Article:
Change Is Hard

…but change is certain.

Morning in DC

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Sunrise on the Hill.

Sunrise on the Hill.


Part two of the cherry blossom saga. Easter weekend was my first visit to DC during cherry blossom time. Sunday I explored, along with thousands of others, the beautiful tidal basin ringed with cherry trees showing off their blossoms. Monday was spent at meetings, but Tuesday morning I had a couple of hours before my flight. So I got up before dawn and rode the metro back to the Hill.

It was an entirely different experience.

For one, the sun came up and lit the western edge of the basin with a rosy glow that complimented the pink and white cherry blossoms. And for another, there were far fewer people out there. Most of them were joggers like me, or photographers also like me, though many of them had fancy equipment. I was carrying my trusty point and shoot, the better to get runs in between stops for photos.

Jefferson glowing way over there.

Jefferson glowing way over there.

The first bit of sun tinged the top of the Jefferson Monument pink, and though it was beautiful I was still two very busy streets away. Still, I got a bit of it as I zoomed in as far as my little camera would go.

As I got closer to the tidal basin the sun was beginning to focus on the cherry trees themselves. Pretty breathtaking.

Morning light and cherry blossoms.

Morning light and cherry blossoms.

I could have spent hours just meandering beneath the beautiful trees…

The trees were art.

The trees were art.

…but I had limited time. So I headed over to the Martin Luther King monument, just around the corner. I took a few shots of him framed in cherry blossoms, but I liked this version best.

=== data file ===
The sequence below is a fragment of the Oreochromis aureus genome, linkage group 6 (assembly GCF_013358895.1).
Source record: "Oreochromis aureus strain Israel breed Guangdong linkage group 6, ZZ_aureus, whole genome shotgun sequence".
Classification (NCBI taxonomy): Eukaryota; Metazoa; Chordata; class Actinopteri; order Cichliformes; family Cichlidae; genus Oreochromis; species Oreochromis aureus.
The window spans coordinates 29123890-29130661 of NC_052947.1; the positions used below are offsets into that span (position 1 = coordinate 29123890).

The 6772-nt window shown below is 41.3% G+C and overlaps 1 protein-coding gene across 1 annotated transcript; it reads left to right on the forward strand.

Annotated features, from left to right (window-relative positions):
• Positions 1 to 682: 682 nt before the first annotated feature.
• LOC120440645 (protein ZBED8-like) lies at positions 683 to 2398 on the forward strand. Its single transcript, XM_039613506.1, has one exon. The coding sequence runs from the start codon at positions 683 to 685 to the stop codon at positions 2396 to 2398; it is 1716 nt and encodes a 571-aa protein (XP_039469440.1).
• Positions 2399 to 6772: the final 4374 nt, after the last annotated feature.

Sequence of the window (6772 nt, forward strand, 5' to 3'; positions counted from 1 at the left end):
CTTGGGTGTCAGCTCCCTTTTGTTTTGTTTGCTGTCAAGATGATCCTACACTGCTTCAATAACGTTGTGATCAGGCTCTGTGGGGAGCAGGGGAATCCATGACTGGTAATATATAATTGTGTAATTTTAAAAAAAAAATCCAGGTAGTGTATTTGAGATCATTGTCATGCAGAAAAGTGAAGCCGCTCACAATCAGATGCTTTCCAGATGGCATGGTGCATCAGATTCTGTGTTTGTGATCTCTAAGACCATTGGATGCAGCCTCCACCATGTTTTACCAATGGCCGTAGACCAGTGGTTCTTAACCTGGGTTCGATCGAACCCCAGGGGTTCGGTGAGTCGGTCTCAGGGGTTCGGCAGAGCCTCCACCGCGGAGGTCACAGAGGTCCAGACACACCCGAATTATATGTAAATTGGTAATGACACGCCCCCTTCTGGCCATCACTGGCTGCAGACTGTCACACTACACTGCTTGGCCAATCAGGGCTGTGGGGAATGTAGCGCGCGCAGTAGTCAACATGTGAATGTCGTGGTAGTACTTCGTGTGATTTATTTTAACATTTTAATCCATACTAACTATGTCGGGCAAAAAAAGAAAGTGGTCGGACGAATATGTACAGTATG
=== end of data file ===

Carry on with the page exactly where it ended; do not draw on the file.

Contemplation in morning light.

Contemplation in morning light.

No blossoms, but a strong look for a strong man.

Then I checked my watch and realized I had time to visit President Lincoln if I ran. So I did. It was a great run, along the reflecting pool up to the Lincoln Monument. Could I make it up those steps at a run?

You can do it!

You can do it!

Why yes I could. And there was hardly anyone there, so I got a moment alone with the President. He was warmed by the morning sun, glad to see a new day. Me too.

Good morning Mr. President.

Good morning Mr. President.

And because I was so close, I jogged over to the Vietnam wall. There were lots of veterans there. I learned later that it was Vietnam Veterans Day, and I had just missed the ceremony.

Reflection.

Reflection.

I didn’t jog past the wall, instead taking my time to walk it, reading a few names from each panel. So many names. So many families. Heartbreaking.

But time was slipping away. So I headed back, moving more quickly, probably my longest run. And it felt uphill at that, though I don’t suppose it was.

A long way back.

A long way back.

A good place to stop and catch my breath was the WWII memorial. I walked through a part of it, paid my respects and kept going.

Peacefully empty.

Peacefully empty.

WW II, Washington Monument and Flag in morning light.

WW II, Washington Monument and Flag in morning light.

Heading back over the Washington Monument hill I saw lines of people already forming for the attraction. The sun was fully up. It was time to give the city back to the tourists and be on my way.

I didn’t want to leave.

I had experienced some pretty special moments during my early morning run. Not something I’ll be able to do again soon. Spending a couple days in the Nation’s Capitol turned out to be a gift.

With one last look over my shoulder I jogged toward the metro station and my flight home.

Until next time.

Until next time.